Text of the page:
Elkins City Council voted unanimously Thursday to loan $30,000 to the financially troubled Elkins-Randolph County Landfill so the facility can pay bills and meet payroll.
Speaking before the vote, Treasurer Lisa Daniels-Smith noted that Council decided in a special meeting May 11 to loan $60,000 from the city's water fund to pay monthly expenses at the landfill, which has been closed since September 2011 and has no cash flow. At the time, officials said the loan would keep the landfill afloat for two months.
"This project has taken much longer than we thought it would," Daniels-Smith said Thursday, adding that the landfill currently has less than $3,000 in funds.
The resolution Council approved Thursday states the $30,000 loan will be used "to cover the debt obligations and operational expenses of the landfill until the new rates for garbage and refuse collection ... are in place."
Council voted 7-2 on July 18 to approve on its second and final reading a 32-percent rate hike on all sanitation customers to provide cash flow for the landfill. The vote was taken after a public hearing in which no residents spoke against or in favor of the rate increase.
The ordinance will raise residents' garbage collection rates $6.25 per month, while commercial customers' rates will increase $10.10 per month. The 32-percent increase will apply to all customers, including fees for dumpsters and roll-offs.
Daniels-Smith said Thursday the new rates will go into effect in September.
The resolution stated that the $30,000 loan will be "drawn down in increments of $10,000, only when needed to cover the debt obligations and operational expenses of the landfill."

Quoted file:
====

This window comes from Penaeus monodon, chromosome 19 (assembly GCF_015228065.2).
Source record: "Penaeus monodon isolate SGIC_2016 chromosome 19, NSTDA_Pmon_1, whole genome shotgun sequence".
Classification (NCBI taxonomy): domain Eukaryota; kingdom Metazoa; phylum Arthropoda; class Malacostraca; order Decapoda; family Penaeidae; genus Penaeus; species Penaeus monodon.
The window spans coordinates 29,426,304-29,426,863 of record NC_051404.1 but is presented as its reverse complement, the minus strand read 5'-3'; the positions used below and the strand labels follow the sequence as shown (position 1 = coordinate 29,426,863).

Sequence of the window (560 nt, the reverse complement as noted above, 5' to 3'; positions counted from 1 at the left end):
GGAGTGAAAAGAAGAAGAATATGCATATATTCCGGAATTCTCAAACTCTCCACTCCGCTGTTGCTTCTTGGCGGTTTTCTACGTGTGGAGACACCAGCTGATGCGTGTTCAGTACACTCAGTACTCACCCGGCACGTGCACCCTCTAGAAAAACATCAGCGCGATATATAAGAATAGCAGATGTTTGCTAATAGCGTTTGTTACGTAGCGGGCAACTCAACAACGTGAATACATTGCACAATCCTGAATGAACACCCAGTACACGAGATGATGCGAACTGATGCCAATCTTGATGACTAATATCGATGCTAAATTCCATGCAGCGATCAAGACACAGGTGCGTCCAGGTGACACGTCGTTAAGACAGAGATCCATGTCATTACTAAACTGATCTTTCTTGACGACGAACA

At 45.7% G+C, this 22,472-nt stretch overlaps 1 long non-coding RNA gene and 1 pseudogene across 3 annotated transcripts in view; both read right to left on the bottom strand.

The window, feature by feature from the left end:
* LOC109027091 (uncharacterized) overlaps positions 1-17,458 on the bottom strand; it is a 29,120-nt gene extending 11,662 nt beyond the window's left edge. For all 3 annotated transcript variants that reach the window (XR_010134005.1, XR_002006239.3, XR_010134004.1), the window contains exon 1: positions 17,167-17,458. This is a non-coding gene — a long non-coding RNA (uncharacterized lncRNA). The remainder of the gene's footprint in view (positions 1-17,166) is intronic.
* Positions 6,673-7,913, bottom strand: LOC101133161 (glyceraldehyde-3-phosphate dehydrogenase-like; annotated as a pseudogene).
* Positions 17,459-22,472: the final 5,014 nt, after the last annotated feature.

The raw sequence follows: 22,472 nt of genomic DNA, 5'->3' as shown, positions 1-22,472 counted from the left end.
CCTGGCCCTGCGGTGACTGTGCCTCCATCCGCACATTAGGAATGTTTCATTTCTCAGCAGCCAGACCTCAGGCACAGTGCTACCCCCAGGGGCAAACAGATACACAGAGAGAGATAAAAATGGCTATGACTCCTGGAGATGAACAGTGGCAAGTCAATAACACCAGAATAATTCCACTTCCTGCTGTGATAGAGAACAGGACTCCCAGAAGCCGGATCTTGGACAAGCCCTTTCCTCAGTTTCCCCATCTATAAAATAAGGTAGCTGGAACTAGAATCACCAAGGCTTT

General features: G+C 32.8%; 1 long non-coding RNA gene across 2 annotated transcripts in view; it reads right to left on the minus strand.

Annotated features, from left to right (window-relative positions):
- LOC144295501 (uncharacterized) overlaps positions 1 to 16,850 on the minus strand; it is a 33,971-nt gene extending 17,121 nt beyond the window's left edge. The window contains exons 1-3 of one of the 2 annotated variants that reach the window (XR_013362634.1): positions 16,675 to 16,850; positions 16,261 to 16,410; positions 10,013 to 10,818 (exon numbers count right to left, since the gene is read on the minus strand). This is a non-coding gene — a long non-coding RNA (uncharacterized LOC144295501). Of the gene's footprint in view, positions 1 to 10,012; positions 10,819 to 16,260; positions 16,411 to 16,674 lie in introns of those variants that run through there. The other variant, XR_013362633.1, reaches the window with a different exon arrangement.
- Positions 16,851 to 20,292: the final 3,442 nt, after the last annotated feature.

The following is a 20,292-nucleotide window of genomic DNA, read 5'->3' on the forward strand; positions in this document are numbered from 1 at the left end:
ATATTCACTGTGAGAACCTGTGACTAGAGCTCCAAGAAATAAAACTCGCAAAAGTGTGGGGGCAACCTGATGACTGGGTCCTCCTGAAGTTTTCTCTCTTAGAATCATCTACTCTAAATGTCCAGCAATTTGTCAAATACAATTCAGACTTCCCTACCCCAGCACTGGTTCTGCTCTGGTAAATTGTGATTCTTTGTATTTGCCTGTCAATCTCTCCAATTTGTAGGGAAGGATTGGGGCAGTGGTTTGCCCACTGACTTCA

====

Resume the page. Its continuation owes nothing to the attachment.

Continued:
Also during Thursday's meeting:
The 2013 International truck will be purchased from Newlons International Sales in Elkins at a cost of $105,400. The purchase will be financed through a local bank which has not yet been determined.
Thursday's vote also rescinded Council's decision in July to purchase a different truck - for the same purpose - with the $103,942 cost coming from the city's Landfill Post Closure Account Escrow. The city had the state Public Service Commission's blessing to use the funds, which would have to paid back to the escrow account, to buy that specific truck.
Asked Thursday why the city changed course, Operations Manager Bob Pingley said, "This truck better suits our needs, we're purchasing it locally, and the other truck would have taken six weeks to order."
Pingley said the agreement with the PSC was for the city to use funds from the escrow account only for the truck the PSC approved, so Elkins must now borrow money to purchase the truck it prefers.
"The city has to pay the money back either way," he said.
Owning the leachate truck will allow the city to stop leasing a vehicle to haul the leachate, which will save Elkins money in the long run, Pingley said.
The next Elkins City Council meeting will be 7 p.m. Aug. 29 at City Hall.